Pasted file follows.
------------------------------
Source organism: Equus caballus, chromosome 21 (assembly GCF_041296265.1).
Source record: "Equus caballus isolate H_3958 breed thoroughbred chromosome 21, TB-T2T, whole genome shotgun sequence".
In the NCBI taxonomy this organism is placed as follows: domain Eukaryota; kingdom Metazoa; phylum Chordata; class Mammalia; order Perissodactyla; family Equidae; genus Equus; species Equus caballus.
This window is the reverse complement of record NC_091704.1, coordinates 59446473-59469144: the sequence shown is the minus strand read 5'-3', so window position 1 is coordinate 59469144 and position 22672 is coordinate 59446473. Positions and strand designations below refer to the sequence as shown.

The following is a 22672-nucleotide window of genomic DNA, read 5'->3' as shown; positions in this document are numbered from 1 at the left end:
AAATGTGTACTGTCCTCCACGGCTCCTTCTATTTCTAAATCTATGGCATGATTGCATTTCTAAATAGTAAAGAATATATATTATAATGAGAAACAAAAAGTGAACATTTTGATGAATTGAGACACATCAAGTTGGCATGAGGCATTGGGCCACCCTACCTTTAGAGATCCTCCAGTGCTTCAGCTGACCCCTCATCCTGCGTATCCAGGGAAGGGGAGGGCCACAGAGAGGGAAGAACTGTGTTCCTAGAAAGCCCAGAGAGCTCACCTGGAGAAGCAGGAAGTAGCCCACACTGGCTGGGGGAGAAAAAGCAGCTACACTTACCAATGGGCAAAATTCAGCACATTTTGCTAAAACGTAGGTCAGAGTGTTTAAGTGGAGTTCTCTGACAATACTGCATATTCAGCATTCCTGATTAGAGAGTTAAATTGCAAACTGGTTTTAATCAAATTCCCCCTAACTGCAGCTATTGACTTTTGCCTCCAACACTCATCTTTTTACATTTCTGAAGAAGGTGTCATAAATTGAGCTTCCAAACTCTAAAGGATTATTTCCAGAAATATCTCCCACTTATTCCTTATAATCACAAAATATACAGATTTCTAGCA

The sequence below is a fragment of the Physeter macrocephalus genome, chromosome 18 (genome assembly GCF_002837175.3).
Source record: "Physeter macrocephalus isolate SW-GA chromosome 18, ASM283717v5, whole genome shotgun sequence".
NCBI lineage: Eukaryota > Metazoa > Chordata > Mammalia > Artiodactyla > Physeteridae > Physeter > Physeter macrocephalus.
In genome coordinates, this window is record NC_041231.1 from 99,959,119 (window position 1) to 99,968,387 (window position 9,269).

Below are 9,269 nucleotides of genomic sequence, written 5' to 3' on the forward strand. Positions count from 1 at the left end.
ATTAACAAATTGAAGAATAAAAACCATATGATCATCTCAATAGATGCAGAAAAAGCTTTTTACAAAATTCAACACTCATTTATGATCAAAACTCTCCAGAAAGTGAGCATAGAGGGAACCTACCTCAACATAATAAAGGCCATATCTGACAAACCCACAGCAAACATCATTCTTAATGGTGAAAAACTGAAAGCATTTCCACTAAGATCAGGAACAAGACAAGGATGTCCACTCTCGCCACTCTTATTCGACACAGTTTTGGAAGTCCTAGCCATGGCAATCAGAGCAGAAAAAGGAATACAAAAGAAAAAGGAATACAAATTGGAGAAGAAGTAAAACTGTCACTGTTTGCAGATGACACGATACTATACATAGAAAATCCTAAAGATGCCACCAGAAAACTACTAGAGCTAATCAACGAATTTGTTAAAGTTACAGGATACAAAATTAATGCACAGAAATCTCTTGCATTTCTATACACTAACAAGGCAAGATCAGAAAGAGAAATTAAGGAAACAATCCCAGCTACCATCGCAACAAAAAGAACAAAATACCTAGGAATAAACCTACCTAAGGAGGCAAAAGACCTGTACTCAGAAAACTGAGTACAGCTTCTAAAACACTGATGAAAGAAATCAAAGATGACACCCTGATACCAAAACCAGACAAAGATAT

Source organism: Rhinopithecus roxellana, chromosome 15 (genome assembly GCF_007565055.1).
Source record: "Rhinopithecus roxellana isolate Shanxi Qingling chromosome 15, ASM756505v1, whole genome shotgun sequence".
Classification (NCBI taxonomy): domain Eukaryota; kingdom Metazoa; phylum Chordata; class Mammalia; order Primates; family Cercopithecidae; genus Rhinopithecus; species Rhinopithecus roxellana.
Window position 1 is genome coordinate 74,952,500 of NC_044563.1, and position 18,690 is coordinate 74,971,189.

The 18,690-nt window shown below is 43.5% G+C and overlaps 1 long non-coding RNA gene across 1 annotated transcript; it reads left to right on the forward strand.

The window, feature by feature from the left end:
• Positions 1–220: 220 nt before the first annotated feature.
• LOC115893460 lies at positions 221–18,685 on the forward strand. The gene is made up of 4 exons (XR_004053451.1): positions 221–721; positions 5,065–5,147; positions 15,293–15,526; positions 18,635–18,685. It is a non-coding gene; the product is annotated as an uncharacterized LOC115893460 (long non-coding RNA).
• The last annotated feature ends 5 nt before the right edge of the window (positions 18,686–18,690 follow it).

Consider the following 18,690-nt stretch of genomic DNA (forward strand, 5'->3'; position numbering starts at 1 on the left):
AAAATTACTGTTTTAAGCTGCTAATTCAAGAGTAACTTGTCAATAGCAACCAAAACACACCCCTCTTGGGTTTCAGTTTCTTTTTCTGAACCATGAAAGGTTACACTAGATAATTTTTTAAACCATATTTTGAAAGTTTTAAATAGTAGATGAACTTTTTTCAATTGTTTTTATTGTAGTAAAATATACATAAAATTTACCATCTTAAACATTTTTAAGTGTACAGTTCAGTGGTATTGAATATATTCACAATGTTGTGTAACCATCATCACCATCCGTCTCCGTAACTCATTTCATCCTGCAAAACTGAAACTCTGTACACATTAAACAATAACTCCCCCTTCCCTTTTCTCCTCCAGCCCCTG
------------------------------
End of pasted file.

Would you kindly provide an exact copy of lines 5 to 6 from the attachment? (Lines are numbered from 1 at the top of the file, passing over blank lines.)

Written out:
The following is a 22672-nucleotide window of genomic DNA, read 5'->3' as shown; positions in this document are numbered from 1 at the left end:
AAATGTGTACTGTCCTCCACGGCTCCTTCTATTTCTAAATCTATGGCATGATTGCATTTCTAAATAGTAAAGAATATATATTATAATGAGAAACAAAAAGTGAACATTTTGATGAATTGAGACACATCAAGTTGGCATGAGGCATTGGGCCACCCTACCTTTAGAGATCCTCCAGTGCTTCAGCTGACCCCTCATCCTGCGTATCCAGGGAAGGGGAGGGCCACAGAGAGGGAAGAACTGTGTTCCTAGAAAGCCCAGAGAGCTCACCTGGAGAAGCAGGAAGTAGCCCACACTGGCTGGGGGAGAAAAAGCAGCTACACTTACCAATGGGCAAAATTCAGCACATTTTGCTAAAACGTAGGTCAGAGTGTTTAAGTGGAGTTCTCTGACAATACTGCATATTCAGCATTCCTGATTAGAGAGTTAAATTGCAAACTGGTTTTAATCAAATTCCCCCTAACTGCAGCTATTGACTTTTGCCTCCAACACTCATCTTTTTACATTTCTGAAGAAGGTGTCATAAATTGAGCTTCCAAACTCTAAAGGATTATTTCCAGAAATATCTCCCACTTATTCCTTATAATCACAAAATATACAGATTTCTAGCA